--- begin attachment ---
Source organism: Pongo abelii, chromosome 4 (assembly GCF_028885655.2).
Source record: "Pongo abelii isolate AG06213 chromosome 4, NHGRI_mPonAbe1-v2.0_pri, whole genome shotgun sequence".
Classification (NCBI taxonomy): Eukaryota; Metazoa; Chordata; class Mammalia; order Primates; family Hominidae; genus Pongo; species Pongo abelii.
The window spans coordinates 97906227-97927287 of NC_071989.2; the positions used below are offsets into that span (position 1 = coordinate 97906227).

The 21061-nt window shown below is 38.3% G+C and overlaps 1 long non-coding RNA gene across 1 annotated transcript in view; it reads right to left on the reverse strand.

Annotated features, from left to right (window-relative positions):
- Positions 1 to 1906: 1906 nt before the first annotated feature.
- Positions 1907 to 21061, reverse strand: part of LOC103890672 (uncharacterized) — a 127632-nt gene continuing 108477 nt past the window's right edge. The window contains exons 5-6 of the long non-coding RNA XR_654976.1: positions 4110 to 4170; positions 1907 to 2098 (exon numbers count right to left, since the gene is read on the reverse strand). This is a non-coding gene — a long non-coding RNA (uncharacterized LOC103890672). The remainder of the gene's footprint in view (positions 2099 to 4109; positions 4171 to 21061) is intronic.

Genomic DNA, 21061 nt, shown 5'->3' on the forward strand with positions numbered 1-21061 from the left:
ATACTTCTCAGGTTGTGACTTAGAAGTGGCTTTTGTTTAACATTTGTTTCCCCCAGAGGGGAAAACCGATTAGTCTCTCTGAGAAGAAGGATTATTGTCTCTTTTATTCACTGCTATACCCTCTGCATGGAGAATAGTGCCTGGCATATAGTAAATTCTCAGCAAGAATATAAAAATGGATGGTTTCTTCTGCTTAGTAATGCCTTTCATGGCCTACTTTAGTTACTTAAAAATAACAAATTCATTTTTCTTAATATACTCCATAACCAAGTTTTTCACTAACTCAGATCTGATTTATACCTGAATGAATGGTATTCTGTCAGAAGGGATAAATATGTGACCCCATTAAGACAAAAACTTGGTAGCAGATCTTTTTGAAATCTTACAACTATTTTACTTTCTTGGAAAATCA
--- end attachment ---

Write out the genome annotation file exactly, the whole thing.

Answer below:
Source organism: Pongo abelii, chromosome 4 (assembly GCF_028885655.2).
Source record: "Pongo abelii isolate AG06213 chromosome 4, NHGRI_mPonAbe1-v2.0_pri, whole genome shotgun sequence".
Classification (NCBI taxonomy): Eukaryota; Metazoa; Chordata; class Mammalia; order Primates; family Hominidae; genus Pongo; species Pongo abelii.
The window spans coordinates 97906227-97927287 of NC_071989.2; the positions used below are offsets into that span (position 1 = coordinate 97906227).

The 21061-nt window shown below is 38.3% G+C and overlaps 1 long non-coding RNA gene across 1 annotated transcript in view; it reads right to left on the reverse strand.

Annotated features, from left to right (window-relative positions):
- Positions 1 to 1906: 1906 nt before the first annotated feature.
- Positions 1907 to 21061, reverse strand: part of LOC103890672 (uncharacterized) — a 127632-nt gene continuing 108477 nt past the window's right edge. The window contains exons 5-6 of the long non-coding RNA XR_654976.1: positions 4110 to 4170; positions 1907 to 2098 (exon numbers count right to left, since the gene is read on the reverse strand). This is a non-coding gene — a long non-coding RNA (uncharacterized LOC103890672). The remainder of the gene's footprint in view (positions 2099 to 4109; positions 4171 to 21061) is intronic.

Genomic DNA, 21061 nt, shown 5'->3' on the forward strand with positions numbered 1-21061 from the left:
ATACTTCTCAGGTTGTGACTTAGAAGTGGCTTTTGTTTAACATTTGTTTCCCCCAGAGGGGAAAACCGATTAGTCTCTCTGAGAAGAAGGATTATTGTCTCTTTTATTCACTGCTATACCCTCTGCATGGAGAATAGTGCCTGGCATATAGTAAATTCTCAGCAAGAATATAAAAATGGATGGTTTCTTCTGCTTAGTAATGCCTTTCATGGCCTACTTTAGTTACTTAAAAATAACAAATTCATTTTTCTTAATATACTCCATAACCAAGTTTTTCACTAACTCAGATCTGATTTATACCTGAATGAATGGTATTCTGTCAGAAGGGATAAATATGTGACCCCATTAAGACAAAAACTTGGTAGCAGATCTTTTTGAAATCTTACAACTATTTTACTTTCTTGGAAAATCA